Saturday, August 24, 2013

Another Farmer's Market Run

Just in case anyone is waiting with baited breath wondering what type of emergency I had last night. Well my lovely yet totally scatter brained wife decided to lose yet another set of keys. The last remaining set for her car as a matter of fact which means, well I don't know what it means yet except plenty of dollar signs I am sure come Monday.

I blame myself really I should have gotten an extra set made up when she lost the first set but at the time she screamed that it costs like 300 bucks. My bet is $300.00 is going to look good once we get this latest problem fixed.

Ok since that is out of the way I will give the Farmer's Market report for this week. My guess is that this will be the last one this year since I am trying to build up the hives for Winter and have very few that were actually producing anyway. I may get another harvest around the end of September or so but I am also planning on distributing out as much honey to the new hives as possible and I have a list of top priority allergy customers that come first.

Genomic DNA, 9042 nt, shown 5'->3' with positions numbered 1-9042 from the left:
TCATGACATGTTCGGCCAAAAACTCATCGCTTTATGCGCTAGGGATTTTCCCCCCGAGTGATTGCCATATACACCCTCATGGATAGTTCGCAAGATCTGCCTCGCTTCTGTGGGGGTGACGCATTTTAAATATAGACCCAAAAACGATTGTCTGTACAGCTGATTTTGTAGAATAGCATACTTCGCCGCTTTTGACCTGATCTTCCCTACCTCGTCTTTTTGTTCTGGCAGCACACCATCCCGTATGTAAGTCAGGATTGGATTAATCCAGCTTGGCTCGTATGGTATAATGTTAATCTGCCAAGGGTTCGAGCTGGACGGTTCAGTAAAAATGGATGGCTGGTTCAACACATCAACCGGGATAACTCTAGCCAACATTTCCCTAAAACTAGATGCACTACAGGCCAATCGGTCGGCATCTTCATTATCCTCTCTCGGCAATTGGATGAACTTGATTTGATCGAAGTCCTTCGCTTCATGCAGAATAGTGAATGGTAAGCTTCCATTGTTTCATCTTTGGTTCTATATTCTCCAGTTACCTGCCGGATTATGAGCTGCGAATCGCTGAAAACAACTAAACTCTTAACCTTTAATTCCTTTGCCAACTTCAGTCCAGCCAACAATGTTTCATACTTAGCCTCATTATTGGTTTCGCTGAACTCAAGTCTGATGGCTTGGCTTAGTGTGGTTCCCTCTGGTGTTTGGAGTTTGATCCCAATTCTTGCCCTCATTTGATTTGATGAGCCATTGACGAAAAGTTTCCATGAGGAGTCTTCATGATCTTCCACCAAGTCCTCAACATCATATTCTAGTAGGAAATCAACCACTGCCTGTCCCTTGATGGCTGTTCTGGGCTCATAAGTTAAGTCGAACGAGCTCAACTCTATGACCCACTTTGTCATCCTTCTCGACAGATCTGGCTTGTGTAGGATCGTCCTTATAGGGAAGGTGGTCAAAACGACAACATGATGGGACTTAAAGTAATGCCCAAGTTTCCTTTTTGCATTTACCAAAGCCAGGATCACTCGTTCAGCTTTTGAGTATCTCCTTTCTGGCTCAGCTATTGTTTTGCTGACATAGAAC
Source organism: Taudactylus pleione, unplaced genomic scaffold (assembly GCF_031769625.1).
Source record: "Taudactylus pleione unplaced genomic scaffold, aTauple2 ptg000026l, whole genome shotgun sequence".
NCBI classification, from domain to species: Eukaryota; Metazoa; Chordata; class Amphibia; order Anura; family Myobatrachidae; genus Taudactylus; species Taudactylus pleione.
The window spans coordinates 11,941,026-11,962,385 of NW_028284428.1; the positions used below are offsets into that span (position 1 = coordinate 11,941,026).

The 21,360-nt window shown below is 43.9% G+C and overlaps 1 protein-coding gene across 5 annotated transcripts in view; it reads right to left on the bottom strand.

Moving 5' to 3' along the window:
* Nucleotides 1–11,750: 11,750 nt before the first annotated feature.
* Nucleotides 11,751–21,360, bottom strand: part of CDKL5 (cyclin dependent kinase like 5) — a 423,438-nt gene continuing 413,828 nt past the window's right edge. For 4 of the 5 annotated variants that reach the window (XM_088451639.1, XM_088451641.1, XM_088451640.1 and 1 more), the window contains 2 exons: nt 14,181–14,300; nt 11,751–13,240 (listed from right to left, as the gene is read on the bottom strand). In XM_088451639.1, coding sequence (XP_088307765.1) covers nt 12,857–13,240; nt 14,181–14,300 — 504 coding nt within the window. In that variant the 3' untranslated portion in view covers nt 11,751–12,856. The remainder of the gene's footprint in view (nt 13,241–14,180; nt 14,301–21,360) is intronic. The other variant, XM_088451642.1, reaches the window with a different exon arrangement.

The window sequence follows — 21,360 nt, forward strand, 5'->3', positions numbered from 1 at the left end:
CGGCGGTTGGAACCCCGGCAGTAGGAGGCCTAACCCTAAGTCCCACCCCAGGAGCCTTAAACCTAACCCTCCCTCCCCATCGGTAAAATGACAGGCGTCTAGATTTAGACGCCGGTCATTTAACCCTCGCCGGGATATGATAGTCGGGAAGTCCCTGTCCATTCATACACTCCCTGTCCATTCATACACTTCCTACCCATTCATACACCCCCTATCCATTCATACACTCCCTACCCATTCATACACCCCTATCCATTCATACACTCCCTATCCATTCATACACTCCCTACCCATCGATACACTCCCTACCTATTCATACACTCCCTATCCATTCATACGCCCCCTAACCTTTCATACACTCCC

This year was a very successful test run but if things continue on a long slow slide I hope to come out of the gate with three times the producing hives next year. From what I have seen this year I could increase my production of not only honey but other things by six or seven times and still not reach market saturation. As it is now I am seeing repeat customers week after week that just keep increasing what they buy.

I had a repeat customer today that was almost in tears talking about how her daughter could breath and go outside again. She lives maybe half a mile from me and said she has literally spent thousands of dollars on allergy meds for her daughter and nothing worked until I started selling her the exact honey for the periods she was most reactive too. Why, some of the pollen she is consuming more than likely came from her own yard they live so close.

Anyway on to the rest of the market which can be summed up in two words....


My little booth was cleaned out in a matter of a few hours. Everything was being grabbed up as fast as I could resupply it from the back of my truck. About the only thing that didn't move today were Jalapeno peppers which is odd because they were among the first to go in prior weeks.

In fact today was the first day that it would have been actually profitable to have taken vegetables to market without the added honey sales.

By the end of the morning I was just giving what little stuff remained away. I had made enough profit I just didn't even care anymore. I was adding in an extra tomato or something for people to try different varieties. I must have moved twenty or more pumpkins and then I had a fire sale giving pumpkins away free to all customers under the age of seven :)

I had to amend the rules on that when one lady showed up with three adorable little girls but the oldest was seven, so I declared it was actually a sale for Seven and under :)